Cenotaph supporters were not listened to
In a JB Media phone survey conducted in July, Texans were asked if the Cenotaph should be moved from its current location. An astounding 60 percent of people said that the Cenotaph should stay where it is on the battlefield where the Alamo defenders died for our freedom. Only 5 percent of those surveyed wanted the Cenotaph to be moved, with 35 percent not having enough information or having no opinion.
Most Texans agree that the Alamo and the Cenotaph should be preserved and protected. Unfortunately, agreements were signed and votes taken against the will of the people. Despite the many letters that I and other legislators submitted, our attendance and personally speaking out during City Council meetings and news conferences, the people’s will has been denied. This is unacceptable, and we will continue to stand firm that the battle remains the focus of the Alamo.
I want to thank the San Antonio Express-News for responding to my HB 1836 in an editorial printed on Monday. The Alamo bills that have been filed in the Texas Legislature are our opportunity, and the people’s chance, to right a serious wrong by the city of San Antonio and the General Land Office. We have listened to the people, and these bills honor their concerns and serve to protect and defend the Alamo and the Cenotaph.
What the Express-News failed to mention is that despite the public meetings regarding the Alamo and moving the Cenotaph, the city of San Antonio and the General Land Office ignored the fact that the vast majority of speakers in attendance opposed moving the Cenotaph and closing the plaza. They didn’t lose the argument, as the Express-News insinuated. Instead, they were ignored.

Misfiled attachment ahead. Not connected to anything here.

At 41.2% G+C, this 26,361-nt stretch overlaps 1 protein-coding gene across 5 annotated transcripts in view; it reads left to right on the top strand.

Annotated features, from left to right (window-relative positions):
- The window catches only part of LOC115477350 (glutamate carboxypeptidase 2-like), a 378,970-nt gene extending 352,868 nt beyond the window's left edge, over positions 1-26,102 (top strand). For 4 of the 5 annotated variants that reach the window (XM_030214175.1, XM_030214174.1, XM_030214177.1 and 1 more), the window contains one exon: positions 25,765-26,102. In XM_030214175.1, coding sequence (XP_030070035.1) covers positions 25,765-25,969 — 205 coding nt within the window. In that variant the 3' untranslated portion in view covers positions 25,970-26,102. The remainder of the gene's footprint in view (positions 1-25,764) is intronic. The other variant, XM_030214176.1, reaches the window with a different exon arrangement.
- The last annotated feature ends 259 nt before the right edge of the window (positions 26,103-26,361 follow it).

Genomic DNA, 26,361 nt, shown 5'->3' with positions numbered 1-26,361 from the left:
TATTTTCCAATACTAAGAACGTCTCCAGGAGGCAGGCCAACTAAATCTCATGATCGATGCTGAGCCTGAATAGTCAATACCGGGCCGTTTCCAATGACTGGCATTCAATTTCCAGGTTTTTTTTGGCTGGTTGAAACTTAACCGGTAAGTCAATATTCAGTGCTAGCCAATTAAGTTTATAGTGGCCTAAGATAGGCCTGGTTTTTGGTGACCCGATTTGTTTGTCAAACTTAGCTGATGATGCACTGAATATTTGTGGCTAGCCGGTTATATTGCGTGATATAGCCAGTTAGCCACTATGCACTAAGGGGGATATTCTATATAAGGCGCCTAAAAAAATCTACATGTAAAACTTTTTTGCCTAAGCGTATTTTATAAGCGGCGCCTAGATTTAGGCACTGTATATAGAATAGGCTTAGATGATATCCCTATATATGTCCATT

In addition, throughout the public meeting process, legislators were misled about the Alamo plan, such as a long-term lease guaranteeing the moving of the Cenotaph into the “free speech zone,” de-emphasizing the Battle of the Alamo by focusing on 10,000 years of history on the site — “the whole story,” which includes indigenous burial sites while defenders are moved off the battlefield, outside the walls, 500 feet away. How dare revisionist historians dilute this hallowed ground with political correctness.
All of this was done while the Texas Legislature was not in session. Many legislators wrote letters to the GLO and mayor of San Antonio voicing the concerns of their constituents, but to no avail. The more legislators and residents of Texas learn about this plan, the more upset and disappointed they are that it was pushed through by such a small group of people.
I encourage all Texans to appeal to the GLO, Culture, Recreation and Tourism Committee Chairman John Cyrier and Gov. Greg Abbott’s office to voice your support for these bills to save the Alamo and the Cenotaph. Let your voices be heard loud and clear that we will not sit idly by and let our rich Texas history be erased.
We will remember the Alamo. God bless Texas!
Kyle Biedermann, R-Fredericksburg, represents Texas House District 73.